Joseph McBride (writer)

From Wikipedia, the free encyclopedia
Jump to navigation Jump to search
Joseph Pierce McBride
Joseph McBride writer.jpg
Born August 9, 1947
Milwaukee, Wisconsin
Education Marquette University High School, University of Wisconsin
Occupation historian, biographer, screenwriter, author, educator
Employer San Francisco State University
Home town Wauwatosa, Wisconsin
Partner(s) Ann Weiser Cornell
Awards Writers Guild of America Award

Joseph McBride (born August 9, 1947) is an American film historian, biographer, screenwriter, author and educator. He has written numerous books including biographies of notable film directors, a book on screenwriting, an investigative journalism book on the JFK assassination, and a memoir of the dark years in his life.

He also serves as professor in the Cinema Department at San Francisco State University.[1]


Early life and career[edit]

Born in Milwaukee, Wisconsin, McBride grew up in the suburb of Wauwatosa. He attended the University of Wisconsin, Madison, and worked as a reporter for the Wisconsin State Journal in Madison, before moving to California in 1973.


McBride has published 18 books since 1968, including biographies of film directors Steven Spielberg (Steven Spielberg: A Biography, 1997, and published in translation in mainland China in 2012), Frank Capra (Frank Capra: The Catastrophe of Success, 1992), Orson Welles (Orson Welles (1972), Orson Welles: Actor and Director (1977) and What Ever Happened to Orson Welles?: A Portrait of an Independent Career (2006)), and John Ford (John Ford (with Michael Wilmington, 1974) and Searching for John Ford (2001)). McBride's interview book with director Howard Hawks, Hawks on Hawks, was published in 1982.

In 2012, he published a screenwriting manual, Writing in Pictures: Screenwriting Made (Mostly) Painless.[2] In the book, McBride uses his adaptation of Jack London’s short story "To Build a Fire" to break down the steps necessary for a screenplay, such as research, treatments, and outlines. The book draws from his extensive teaching experience.[3]

In 2013, he published Into the Nightmare: My Search for the Killers of President John F. Kennedy and Officer J. D. Tippit, which was the result of McBride's 31-year investigation of the case. Later, in 2015, he published The Broken Places: A Memoir, which deals with his troubled childhood, his teenage breakdown, and his subsequent recovery.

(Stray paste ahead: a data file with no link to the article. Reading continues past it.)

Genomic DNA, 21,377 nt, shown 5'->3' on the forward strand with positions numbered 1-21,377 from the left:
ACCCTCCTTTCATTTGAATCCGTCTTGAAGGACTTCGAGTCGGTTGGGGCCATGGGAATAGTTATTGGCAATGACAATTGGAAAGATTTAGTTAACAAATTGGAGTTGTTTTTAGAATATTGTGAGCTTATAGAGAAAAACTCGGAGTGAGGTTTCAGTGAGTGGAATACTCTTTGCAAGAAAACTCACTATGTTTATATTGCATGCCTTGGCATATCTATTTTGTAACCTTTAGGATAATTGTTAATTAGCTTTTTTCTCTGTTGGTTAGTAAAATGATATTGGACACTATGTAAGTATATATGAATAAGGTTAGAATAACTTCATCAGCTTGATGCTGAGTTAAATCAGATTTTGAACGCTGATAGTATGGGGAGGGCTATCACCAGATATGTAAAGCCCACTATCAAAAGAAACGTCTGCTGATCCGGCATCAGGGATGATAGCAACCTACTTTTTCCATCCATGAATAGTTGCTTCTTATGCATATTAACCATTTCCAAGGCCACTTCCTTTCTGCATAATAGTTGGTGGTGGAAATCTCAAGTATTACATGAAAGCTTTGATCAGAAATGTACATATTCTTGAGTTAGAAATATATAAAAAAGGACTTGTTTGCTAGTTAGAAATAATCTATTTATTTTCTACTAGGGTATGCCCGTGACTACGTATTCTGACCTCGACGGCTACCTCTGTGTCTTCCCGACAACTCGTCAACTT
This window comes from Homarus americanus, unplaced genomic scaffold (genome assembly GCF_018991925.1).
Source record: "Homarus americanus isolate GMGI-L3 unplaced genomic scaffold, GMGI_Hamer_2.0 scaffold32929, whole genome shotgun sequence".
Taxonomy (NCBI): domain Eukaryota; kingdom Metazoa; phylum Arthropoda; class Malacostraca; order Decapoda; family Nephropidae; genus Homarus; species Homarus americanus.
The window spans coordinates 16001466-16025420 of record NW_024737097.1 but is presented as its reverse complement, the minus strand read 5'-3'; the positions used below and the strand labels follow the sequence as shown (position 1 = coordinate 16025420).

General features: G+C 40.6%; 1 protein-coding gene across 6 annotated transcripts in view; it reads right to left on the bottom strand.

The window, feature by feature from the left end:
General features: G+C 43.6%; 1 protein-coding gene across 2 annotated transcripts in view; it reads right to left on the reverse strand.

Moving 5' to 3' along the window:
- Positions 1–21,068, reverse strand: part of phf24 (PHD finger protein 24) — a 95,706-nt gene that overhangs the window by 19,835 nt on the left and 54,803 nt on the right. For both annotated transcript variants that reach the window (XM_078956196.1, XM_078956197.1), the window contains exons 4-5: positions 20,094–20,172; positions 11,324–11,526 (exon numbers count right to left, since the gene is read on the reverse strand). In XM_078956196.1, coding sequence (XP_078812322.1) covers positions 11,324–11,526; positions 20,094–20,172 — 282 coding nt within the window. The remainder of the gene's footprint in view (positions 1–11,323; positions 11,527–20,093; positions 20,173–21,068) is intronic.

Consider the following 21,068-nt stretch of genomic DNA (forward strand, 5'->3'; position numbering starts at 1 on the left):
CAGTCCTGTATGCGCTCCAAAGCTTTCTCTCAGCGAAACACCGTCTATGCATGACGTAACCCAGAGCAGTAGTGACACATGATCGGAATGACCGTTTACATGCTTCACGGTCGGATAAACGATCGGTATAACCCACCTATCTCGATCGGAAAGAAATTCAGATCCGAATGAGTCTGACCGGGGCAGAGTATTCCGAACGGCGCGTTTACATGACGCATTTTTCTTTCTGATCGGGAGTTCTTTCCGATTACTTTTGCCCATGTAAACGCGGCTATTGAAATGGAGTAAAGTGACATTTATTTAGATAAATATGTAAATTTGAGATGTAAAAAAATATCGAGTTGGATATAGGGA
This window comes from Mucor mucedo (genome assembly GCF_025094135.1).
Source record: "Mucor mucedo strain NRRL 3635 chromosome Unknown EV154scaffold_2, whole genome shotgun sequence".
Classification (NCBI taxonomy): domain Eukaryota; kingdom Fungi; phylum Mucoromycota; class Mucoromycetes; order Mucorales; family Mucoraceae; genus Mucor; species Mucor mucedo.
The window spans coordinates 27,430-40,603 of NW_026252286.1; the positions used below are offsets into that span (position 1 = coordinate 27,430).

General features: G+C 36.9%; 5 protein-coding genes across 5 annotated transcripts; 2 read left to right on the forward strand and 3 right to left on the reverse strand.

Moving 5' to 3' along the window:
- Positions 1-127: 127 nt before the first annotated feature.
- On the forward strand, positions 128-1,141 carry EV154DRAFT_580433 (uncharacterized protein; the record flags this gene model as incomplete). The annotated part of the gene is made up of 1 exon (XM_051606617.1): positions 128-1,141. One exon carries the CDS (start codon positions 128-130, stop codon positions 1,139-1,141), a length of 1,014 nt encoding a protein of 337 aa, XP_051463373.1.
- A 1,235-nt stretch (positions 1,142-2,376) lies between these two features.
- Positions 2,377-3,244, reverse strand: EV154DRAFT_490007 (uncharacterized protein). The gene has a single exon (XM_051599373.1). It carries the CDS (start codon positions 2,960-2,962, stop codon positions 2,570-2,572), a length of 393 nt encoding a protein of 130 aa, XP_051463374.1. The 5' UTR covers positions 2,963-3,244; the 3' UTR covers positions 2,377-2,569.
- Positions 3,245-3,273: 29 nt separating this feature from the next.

Film and television[edit]

McBride's screenwriting credits include the movies Rock 'n' Roll High School and Blood and Guts and five American Film Institute Life Achievement Award specials on CBS-TV dealing with Fred Astaire, Frank Capra, Lillian Gish, John Huston, and James Stewart. He was also cowriter of the United States Information Agency worldwide live TV special Let Poland Be Poland (1982).

He plays a film critic, Charles Pister, in the unfinished Orson Welles feature The Other Side of the Wind (1970–76). He is also the coproducer of the documentaries Obsessed with "Vertigo": New Life for Hitchcock's Masterpiece (1997) and John Ford Goes to War (2002).

Awards and honors[edit]

McBride received the "Television: Comedy/Variety - Special" Writers Guild of America Award in 1984 for cowriting The American Film Institute Salute to John Huston with producer George Stevens, Jr.[4] He has also received four other WGA nominations,[4] two Emmy nominations,[5] and a Canadian Film Awards nomination. The French edition of Searching for John Ford, titled A la recherche de John Ford, published in 2007, was chosen the Best Foreign Film Book of the Year by the French film critics' association, le Syndicat Français de la Critique de Cinéma.

A documentary feature on his life and work, Behind the Curtain: Joseph McBride on Writing Film History, written and directed by Hart Perez, had its world debut in 2011 at the Tiburon International Film Festival in Tiburon, Marin County, CA, and was released on DVD in 2012.

Personal life[edit]

McBride lives in Berkeley, California. His life partner is author and psychology educator Ann Weiser Cornell.[6]


  1. ^ "Joseph McBride". Cinema Department at San Francisco State University. Retrieved December 10, 2017. 
  2. ^ Honeycutt, Kirk (September 28, 2012). "McBride's guide to 'Painless'screenwriting". Honeycutt's Hollywood. Retrieved November 12, 2015. 
  3. ^
  4. ^ a b "Joseph McBride: Awards". Writers Guild Foundation. Archived from the original on May 11, 2015. Retrieved November 6, 2015. 
  5. ^ "Joseph McBride: Awards & Nominations". Academy of Television Arts & Sciences. Retrieved November 6, 2015. 
  6. ^ McBride, Joseph. Writing in Pictures: Screenwriting Made (Mostly) Painless. Random House, 2012. pp. 352–353.

External links[edit]